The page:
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Location: Seattle, WA, USA
A review from Bob Hicks in The Oregonian:

http://www.oregonlive.com/search/index.ssf?/base/entertainment/1096459008252200.xml?oregonian?alap


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 Post subject: Re: Pacific Northwest Ballet: Romeo & Juliet
PostPosted: Fri Oct 01, 2004 9:21 am 
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Location: Seattle, WA, USA
The Everett Herald's Patty Tackaberry reviews opening night. Performances continue through Sunday, October 3 at McCaw Hall in Seattle.

http://www.heraldnet.com/stories/04/10/01/ae_romeoreview001.cfm


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 Post subject: Re: Pacific Northwest Ballet: Romeo & Juliet
PostPosted: Thu Oct 14, 2004 11:36 am 
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Location: Seattle, WA. USA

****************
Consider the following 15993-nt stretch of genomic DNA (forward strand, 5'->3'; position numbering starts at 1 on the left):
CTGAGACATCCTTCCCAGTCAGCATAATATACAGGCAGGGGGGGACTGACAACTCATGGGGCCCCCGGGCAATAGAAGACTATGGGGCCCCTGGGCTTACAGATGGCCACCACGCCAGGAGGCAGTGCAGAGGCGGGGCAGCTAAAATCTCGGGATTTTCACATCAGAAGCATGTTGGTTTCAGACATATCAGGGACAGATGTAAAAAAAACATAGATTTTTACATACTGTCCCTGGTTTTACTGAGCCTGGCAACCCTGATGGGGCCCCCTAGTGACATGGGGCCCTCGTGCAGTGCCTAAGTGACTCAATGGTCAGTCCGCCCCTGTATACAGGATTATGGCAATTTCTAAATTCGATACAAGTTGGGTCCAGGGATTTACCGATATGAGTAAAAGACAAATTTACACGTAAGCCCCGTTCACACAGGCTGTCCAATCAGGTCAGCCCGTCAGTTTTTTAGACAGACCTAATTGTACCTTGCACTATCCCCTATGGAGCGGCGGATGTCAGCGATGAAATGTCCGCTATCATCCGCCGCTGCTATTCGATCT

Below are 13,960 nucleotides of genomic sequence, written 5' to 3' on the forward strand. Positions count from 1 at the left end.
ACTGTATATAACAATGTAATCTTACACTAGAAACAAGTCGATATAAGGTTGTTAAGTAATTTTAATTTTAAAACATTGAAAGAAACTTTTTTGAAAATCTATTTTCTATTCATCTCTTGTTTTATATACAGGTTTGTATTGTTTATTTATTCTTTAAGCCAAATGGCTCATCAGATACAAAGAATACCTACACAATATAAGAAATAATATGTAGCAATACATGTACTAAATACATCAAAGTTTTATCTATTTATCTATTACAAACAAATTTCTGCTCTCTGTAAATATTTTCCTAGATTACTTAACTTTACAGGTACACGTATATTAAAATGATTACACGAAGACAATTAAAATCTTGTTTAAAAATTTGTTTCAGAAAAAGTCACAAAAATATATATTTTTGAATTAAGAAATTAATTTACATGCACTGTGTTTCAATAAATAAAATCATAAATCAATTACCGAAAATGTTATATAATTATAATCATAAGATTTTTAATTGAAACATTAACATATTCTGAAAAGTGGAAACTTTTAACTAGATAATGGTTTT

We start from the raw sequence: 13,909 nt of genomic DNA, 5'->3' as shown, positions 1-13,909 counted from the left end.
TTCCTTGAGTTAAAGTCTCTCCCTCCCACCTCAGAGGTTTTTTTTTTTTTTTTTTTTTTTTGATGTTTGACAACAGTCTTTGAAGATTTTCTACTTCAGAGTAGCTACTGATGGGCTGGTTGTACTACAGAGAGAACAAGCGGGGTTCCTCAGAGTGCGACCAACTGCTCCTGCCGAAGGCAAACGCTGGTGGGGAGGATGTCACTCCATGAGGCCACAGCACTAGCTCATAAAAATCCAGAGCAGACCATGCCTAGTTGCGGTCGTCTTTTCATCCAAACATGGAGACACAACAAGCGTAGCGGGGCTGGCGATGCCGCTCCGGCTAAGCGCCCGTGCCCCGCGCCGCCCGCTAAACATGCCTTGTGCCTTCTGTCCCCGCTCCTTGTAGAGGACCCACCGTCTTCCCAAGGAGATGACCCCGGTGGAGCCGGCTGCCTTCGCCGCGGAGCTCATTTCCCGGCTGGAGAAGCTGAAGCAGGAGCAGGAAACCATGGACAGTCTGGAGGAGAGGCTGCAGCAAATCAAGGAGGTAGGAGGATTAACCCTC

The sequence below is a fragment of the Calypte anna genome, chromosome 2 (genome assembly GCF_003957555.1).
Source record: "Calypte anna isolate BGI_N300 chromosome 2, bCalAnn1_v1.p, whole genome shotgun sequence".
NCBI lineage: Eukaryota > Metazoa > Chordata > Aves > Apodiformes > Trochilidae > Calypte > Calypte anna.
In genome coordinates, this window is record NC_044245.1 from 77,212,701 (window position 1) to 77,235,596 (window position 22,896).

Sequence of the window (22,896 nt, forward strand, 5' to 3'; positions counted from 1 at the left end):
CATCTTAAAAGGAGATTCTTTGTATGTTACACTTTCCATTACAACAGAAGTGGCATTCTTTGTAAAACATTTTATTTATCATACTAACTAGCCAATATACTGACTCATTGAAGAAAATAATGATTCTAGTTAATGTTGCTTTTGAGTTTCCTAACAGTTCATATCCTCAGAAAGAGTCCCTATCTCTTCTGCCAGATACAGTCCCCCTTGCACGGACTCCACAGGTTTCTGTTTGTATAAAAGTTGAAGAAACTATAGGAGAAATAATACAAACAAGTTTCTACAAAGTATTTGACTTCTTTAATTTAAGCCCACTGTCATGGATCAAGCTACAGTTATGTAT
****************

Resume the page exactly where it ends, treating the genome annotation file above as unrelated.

Ample Dancing and Drama Hallmark of PNB’s The Tragedy of Romeo and Juliet
McCaw Hall, Seattle, Washiington

25 September 2004
by Dean Speer

A reviewer in the local Seattle print media headlined that there was everything in Kent Stowell’s robust version of this balletic adaption of Shakespeare’s tale but, “... ah, dancing.” I have to strongly disagree and I think this is one of those cases where it looks as if two different people were at two different shows.

Music Director Stewart Kershaw put together a score from lesser- and little-known Tchaikovsky that, as a whole, really does work together to create the right kind of atmosphere and musical catalyst for Stowell’s vision of how to play out this famous story.